Thursday, December 24, 2015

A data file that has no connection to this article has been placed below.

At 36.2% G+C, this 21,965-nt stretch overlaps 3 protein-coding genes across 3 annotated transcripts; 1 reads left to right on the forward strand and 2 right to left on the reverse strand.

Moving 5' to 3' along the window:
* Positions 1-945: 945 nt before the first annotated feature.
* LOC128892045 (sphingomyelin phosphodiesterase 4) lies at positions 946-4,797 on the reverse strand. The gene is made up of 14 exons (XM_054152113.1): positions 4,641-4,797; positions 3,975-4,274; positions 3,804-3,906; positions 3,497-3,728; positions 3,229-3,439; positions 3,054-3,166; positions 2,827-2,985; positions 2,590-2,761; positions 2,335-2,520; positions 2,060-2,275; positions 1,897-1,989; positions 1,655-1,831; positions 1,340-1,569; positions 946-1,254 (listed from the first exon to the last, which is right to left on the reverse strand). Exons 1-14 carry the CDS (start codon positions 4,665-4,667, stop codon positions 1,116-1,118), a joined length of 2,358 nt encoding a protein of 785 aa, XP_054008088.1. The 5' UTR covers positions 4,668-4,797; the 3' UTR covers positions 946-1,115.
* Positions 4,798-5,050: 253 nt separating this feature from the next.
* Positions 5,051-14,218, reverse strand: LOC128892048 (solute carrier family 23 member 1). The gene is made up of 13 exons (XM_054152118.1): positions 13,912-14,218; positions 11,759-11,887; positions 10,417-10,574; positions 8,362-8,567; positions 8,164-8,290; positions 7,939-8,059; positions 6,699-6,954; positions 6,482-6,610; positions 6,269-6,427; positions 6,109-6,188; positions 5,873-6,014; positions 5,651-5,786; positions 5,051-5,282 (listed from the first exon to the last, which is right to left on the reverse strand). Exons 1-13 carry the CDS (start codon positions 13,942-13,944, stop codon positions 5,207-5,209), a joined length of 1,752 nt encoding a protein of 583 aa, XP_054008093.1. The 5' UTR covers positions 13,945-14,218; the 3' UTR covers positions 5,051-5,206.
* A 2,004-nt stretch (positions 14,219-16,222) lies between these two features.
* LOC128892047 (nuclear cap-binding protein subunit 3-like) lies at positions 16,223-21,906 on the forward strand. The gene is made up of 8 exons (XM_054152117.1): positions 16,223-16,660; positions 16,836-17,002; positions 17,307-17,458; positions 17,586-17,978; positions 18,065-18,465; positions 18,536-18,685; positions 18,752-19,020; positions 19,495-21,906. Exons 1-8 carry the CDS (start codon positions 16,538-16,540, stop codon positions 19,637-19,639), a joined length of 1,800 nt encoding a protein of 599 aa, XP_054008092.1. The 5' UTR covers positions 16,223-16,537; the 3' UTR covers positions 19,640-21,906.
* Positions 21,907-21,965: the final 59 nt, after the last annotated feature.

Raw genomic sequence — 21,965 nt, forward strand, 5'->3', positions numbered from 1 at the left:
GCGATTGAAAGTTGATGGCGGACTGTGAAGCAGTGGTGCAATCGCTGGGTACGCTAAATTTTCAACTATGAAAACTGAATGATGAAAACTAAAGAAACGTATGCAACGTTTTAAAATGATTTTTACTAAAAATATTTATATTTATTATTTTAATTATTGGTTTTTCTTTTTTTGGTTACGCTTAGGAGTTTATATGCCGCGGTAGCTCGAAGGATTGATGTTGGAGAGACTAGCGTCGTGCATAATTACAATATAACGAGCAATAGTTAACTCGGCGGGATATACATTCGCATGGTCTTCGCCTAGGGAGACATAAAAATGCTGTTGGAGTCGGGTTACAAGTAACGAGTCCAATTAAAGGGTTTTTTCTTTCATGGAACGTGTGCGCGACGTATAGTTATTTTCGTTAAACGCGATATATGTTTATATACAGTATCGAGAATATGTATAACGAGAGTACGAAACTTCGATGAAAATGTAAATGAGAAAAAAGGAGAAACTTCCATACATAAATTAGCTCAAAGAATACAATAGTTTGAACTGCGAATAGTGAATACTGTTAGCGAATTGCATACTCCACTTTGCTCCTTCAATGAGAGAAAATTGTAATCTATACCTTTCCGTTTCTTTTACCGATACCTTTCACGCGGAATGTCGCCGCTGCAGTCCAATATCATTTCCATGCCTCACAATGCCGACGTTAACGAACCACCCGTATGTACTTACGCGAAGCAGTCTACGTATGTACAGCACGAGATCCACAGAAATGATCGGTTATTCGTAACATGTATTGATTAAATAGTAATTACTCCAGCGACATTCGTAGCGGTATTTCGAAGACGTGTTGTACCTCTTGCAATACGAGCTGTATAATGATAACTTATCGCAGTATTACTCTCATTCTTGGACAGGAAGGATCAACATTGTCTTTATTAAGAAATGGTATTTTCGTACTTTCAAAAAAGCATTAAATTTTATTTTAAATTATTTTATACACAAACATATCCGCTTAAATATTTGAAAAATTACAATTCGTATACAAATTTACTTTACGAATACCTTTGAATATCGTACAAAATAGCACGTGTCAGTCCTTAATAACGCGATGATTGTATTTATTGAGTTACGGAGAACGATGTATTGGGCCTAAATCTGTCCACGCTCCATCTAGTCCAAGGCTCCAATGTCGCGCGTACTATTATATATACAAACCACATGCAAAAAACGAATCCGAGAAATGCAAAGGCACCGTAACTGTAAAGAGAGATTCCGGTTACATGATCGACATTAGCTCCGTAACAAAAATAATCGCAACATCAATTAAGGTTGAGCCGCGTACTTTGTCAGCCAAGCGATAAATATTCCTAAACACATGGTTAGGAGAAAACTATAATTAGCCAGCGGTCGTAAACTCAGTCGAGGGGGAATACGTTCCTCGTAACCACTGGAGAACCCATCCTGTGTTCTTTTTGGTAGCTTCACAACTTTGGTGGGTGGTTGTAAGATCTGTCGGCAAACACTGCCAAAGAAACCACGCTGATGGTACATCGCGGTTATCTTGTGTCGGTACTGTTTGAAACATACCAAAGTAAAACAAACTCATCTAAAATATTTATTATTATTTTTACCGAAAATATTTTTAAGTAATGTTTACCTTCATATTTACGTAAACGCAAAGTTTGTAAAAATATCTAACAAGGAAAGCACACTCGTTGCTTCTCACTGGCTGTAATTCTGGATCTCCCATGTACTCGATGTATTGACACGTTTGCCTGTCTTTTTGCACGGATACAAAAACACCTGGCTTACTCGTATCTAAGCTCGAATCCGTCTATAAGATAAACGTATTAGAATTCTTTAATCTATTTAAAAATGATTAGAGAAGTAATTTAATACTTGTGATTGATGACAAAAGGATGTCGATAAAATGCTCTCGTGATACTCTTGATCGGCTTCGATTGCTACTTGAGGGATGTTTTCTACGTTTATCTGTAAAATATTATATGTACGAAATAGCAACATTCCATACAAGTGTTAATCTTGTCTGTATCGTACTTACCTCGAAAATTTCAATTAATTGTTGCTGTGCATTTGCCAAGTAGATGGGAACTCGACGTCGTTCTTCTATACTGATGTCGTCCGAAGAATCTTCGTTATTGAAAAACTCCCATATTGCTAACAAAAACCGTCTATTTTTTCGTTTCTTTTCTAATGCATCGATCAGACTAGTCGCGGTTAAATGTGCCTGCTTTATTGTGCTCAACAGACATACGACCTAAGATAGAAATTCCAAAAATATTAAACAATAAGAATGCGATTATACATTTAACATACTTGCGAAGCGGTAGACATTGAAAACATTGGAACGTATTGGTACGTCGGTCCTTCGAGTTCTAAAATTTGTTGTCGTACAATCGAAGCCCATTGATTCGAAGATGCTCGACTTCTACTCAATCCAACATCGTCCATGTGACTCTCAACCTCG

Christmas Eve 2015